Although these diseases generally aren't serious, consult a doctor if your child:

  • Is under the age of 6 months and has a fever. 
  • Has a rectal fever over 39 °C (102 °F).
  • Has had a fever for over 72 hours.
  • Is particularly grumpy, difficult or irritable.
  • Is particularly sleepy or lethargic or doesn’t respond to noise or visual stimulation.
  • Has a wheezing or persistent cough.
  • Has a fever, a rash, or other signs of illness that worry you. 


Roseola, or “sixth disease,” generally strikes children from the ages of 6 to 24 months. It appears 5 to 15 days after contact with an infected child. The main symptom is a high fever (39 °C), although 2 out of 3 children won't have a fever. After about 3 days, the fever may be followed by a pink rash on the chest, abdomen, back, and sometimes the limbs and forehead. A child is contagious only during the fever.

Roseola goes away on its own in less than 7 days without medication. You can lower the fever with acetaminophen or ibuprofen (see note below). A very high fever (39.4 °C or above) requires an emergency medical consultation, as it can cause seizures. 

Watch out!
You must never give ibuprofen to children under 6 months of age without medical advice. You also can’t give acetylsalicylic acid (aspirin) to a child under the age of 16. 

Fifth disease

Fifth disease is a common infection in children aged 4 to 10. They contract it by inhaling droplets when an infected person coughs or sneezes or through contact with contaminated objects. Almost 3 out of 4 people will develop symptoms within 4 to 14 days after contact with the virus. Red patches appear on the cheeks, forearms, trunk, and sometimes the thighs. These symptoms last about 5 to 10 days. The disease is contagious from 1 to 5 days before the rash appears. Once children have symptoms, they are no longer contagious. Pregnant women should avoid contact with infected people, as the virus can spread to the fetus and affect its development.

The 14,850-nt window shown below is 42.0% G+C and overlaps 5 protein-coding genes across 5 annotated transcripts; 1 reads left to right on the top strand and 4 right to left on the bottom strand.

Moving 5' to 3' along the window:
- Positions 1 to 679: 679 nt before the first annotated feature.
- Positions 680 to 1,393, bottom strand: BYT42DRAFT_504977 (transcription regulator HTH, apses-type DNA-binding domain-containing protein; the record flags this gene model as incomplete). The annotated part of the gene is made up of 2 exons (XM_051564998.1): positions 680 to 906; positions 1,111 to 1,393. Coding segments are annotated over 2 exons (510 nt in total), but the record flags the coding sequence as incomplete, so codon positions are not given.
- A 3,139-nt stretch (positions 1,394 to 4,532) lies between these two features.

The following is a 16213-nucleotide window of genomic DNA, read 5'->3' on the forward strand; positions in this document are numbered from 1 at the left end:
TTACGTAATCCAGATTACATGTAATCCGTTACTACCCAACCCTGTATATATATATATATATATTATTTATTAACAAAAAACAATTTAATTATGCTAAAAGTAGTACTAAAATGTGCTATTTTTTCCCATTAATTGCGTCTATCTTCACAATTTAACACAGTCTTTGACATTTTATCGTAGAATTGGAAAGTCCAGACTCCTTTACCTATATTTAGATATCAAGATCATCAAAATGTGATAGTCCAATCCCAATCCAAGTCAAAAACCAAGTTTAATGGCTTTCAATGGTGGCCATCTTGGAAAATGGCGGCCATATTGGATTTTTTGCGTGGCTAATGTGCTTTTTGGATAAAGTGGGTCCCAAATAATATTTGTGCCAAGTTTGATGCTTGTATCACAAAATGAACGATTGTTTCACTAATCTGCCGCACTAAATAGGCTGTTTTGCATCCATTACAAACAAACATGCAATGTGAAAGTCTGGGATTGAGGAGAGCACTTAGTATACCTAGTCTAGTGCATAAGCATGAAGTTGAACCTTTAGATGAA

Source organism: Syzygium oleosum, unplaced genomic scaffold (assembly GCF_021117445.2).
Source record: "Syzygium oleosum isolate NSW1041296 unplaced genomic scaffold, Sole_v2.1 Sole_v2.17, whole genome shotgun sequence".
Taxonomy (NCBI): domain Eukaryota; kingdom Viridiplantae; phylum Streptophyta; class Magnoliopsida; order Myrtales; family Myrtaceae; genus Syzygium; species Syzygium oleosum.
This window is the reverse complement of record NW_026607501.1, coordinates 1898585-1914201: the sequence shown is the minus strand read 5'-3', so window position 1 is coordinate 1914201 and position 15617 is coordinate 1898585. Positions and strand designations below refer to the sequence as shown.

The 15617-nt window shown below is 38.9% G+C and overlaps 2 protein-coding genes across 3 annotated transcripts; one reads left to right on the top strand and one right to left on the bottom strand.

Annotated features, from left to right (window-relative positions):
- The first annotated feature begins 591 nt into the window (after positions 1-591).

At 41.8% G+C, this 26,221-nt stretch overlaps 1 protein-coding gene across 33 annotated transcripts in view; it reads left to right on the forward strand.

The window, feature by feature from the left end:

There is no vaccine or treatment for this virus. The fever can be lowered with acetaminophen or ibuprofen (see note above). Various methods can help relieve the itching cause by the rash: give your child a warm bath with colloidal oatmeal, or apply cold compresses or a thin layer of hydrocortisone cream to the rash. Avoid exposure to heat and the sun, as these can trigger rashes and itching. Antihistamines are not advised for this type of itching. Ask your pharmacist about the best product for your child. 

Hand-foot-and-mouth disease

This harmless but very contagious infection mainly develops in children aged 6 months to 10 years, although adults can also contract the virus. It is spread through contact with the sores of an infected person or from touching a contaminated surface. 

After contracting the virus, the child may get a sore throat and a slight fever 3 to 6 days later. Small red or grey fluid-filled blisters will then develop on the palms of the hands, the soles of the feet, or other parts of the body. Sores can also appear in the mouth. These outbreaks are often very painful. Children are very contagious while the sores are present. The virus will also remain in the stool from 8 to 12 weeks after the sores appear.